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Country Folks Grower is a business to business publication offering coast to coast coverage through three regional editions.

Each monthly issue covers all facets of growing and marketing fresh market and ornamental crops.

Eastern Edition

Midwest Edition

Western Edition

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Cercospora Leaf Spots

by Tamara Scully

If your late summer crops of beets, Swiss chard and spinach aren’t looking their best in the humid and overly wet weather much of the country has experienced recently, the culprit may be Cercospora beticola, a major pathogen of Chenopodium family crops. […]

Apple facts and varieties

In this month’s column I will be discussing some apple facts and will share the history of some popular apple varieties. […]

Harvesting safety in orchards

by Tamara Scully

It’s fall harvest time and your hands are literally full. Growers and orchard workers are climbing those ladders, wearing those buckets and carefully harvesting those apples. Other tree fruits and nuts, as well as grapes and berries, share many of the same harvesting concerns that apples do. […]

Maine-ly Apples grows with the seasons

by Greg Hitchcock

Emily Holmes’ parents John and Elaine Olsen planted a 500-tree apple orchard in 1983; 35 years later their apple orchard has grown to 1,700 trees growing over 48 different varieties of apples. […]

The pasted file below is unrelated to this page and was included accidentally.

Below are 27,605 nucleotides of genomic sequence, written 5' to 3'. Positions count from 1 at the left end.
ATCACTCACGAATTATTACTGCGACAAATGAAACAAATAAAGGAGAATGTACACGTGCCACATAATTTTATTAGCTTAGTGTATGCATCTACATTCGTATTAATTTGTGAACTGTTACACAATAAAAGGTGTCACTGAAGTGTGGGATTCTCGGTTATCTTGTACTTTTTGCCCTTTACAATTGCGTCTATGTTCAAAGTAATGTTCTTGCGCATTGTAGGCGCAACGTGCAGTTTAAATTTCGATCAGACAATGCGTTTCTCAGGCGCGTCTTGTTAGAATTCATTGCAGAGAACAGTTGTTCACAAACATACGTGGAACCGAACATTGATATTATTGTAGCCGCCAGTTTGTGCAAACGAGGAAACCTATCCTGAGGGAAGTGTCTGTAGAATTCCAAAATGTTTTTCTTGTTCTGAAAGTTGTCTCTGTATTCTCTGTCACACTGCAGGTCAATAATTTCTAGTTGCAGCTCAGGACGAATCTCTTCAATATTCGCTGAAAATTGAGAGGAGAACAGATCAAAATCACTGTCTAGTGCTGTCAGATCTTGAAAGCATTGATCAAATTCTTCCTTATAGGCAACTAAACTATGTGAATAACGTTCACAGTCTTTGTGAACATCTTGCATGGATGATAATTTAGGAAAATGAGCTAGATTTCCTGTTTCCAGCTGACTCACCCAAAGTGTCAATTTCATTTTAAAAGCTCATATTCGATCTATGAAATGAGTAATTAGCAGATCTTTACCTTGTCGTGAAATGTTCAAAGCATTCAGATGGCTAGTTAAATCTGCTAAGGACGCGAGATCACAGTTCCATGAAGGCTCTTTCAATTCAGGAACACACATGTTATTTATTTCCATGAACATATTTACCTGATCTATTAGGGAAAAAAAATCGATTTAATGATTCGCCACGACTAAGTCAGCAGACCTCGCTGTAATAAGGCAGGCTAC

“Grower Sprouts” – introducing the next generation of growers

by Courtney Llewellyn

The pop diva Whitney Houston sang “I believe the children are our future/Teach them well and let them lead the way.” This month, Country Folks Grower is introducing its readers to some of the youth that will be leading the way in the field of horticulture in the near future. […]

The loneliness of the long-distance cultivar

by Stephen Wagner

Penn State Trial Garden Advisory Board Chair Andy Brown told Country Folks Grower that “Still the number one item out there in terms of units is calibrachoa [also called million bells]. It has an extremely wide color line, an incredible variety of colors, anywhere from solids to bi-colors, and it doesn’t have the stickiness that the petunia has.” […]